On Tuesday both Israel and Syria announced ambitions to develop nuclear energy, with Israel facing the prospect that its plan could bring new attention to its secretive nuclear noodling.
The confessions were made at an international conference in Paris on civilian nuclear energy. Nuclear energy contributes far less to global warming than the burning of fossil fuels, none the less though, evokes many concerns about long-term safety issues.
Doubtlessly, both Israel and Syria’s nuclear programs will come under the microscope of international inspectors to ensure that they do not cross-over into weapons programs.
Iran and North Korea were not invited to the Organization for Economic Cooperation and Development conference.
Israeli Infrastructure Minister Uzi Landau said that nuclear plants built in Israel will be subject to strict safety and security controls. And get this â€“ he even said that his country would like to build them in cooperation with scientists and engineers from “our Arab neighbors.”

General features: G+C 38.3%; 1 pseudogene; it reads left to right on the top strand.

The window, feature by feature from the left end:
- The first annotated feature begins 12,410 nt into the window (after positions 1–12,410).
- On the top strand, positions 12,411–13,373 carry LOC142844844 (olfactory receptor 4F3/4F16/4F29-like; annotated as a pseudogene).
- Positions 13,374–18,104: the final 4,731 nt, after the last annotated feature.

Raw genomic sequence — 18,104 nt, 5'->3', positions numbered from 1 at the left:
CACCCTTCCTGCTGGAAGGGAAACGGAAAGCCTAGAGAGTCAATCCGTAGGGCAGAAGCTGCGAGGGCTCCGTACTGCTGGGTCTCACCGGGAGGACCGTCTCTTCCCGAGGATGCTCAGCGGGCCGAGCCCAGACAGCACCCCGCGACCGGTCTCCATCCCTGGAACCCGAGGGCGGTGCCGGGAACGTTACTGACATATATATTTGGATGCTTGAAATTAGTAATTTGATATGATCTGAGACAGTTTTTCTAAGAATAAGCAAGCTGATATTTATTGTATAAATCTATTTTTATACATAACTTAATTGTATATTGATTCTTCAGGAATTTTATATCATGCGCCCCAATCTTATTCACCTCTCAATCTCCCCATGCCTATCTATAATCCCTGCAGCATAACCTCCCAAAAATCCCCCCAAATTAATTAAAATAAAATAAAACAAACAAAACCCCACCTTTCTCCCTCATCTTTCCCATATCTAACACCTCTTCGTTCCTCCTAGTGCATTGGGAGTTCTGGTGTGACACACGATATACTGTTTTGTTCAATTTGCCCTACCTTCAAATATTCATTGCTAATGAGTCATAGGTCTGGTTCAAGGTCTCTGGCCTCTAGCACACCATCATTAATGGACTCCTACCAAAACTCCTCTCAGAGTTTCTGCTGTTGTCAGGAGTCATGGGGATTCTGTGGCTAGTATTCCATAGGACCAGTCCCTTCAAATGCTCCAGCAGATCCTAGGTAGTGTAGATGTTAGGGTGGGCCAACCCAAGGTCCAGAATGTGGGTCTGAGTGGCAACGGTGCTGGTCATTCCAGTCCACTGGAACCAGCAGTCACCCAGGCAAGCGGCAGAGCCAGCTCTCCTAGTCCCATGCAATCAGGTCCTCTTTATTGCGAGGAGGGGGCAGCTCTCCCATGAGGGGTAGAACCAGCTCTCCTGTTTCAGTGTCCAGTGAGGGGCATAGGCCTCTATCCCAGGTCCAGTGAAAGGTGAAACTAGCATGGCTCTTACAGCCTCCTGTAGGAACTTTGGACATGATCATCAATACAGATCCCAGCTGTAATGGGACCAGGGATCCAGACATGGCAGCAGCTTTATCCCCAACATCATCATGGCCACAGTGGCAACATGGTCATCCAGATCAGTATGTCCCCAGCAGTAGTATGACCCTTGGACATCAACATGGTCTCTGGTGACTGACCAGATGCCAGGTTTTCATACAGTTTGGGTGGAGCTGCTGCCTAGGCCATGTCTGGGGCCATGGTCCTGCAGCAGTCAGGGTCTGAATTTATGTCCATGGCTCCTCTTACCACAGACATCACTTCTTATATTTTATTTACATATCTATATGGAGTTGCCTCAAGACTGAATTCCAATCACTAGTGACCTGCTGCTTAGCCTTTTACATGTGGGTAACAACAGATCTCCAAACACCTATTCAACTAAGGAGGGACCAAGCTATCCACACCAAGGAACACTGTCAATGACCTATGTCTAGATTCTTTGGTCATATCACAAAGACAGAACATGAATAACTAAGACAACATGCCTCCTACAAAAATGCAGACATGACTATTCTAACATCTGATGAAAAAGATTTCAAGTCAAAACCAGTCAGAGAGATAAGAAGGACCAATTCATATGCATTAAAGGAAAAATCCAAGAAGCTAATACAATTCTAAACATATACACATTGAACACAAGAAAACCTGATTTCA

“Israel has always considered nuclear power to partially replace its dependence on coal,” spoke Landau.
The program aims to help Israel secure its energy supplies and fight global warming. Israel currently uses coal and natural gas to produce electricity.
Asked if Israel would allow International Atomic Energy Agency inspectors to supervise any new project, Chen Ben Lulu said that Israel would follow all the relevant rules.
The Jewish Country however, has not signed the Nonproliferation Treaty, which aims to limit the number of countries capable of developing nuclear weapons.
Syrian Deputy Foreign Minister Faysal Mekdad said that his country is looking at “alternative energy sources, including nuclear energy” to meet its growing demands for energy. “The peaceful application of nuclear energy should not be monopolized by the few that own this technology but should be available to all,” Mekdad said.
A few months ago, Landau met with the French Energy Minister Jean-Louis Borloo, and raised the idea of French-Israeli-Jordanian cooperation in developing a nuclear power plant.
France derives more of its electricity from nuclear power than any other country in the world and has a highly developed civilian nuclear industry.
It was France who, beginning in the 1950s, helped Israel build its nuclear reactor at Dimona.
Israel also has a smaller nuclear reactor for research purposes at Nahal Soreq, outside of Tel Aviv.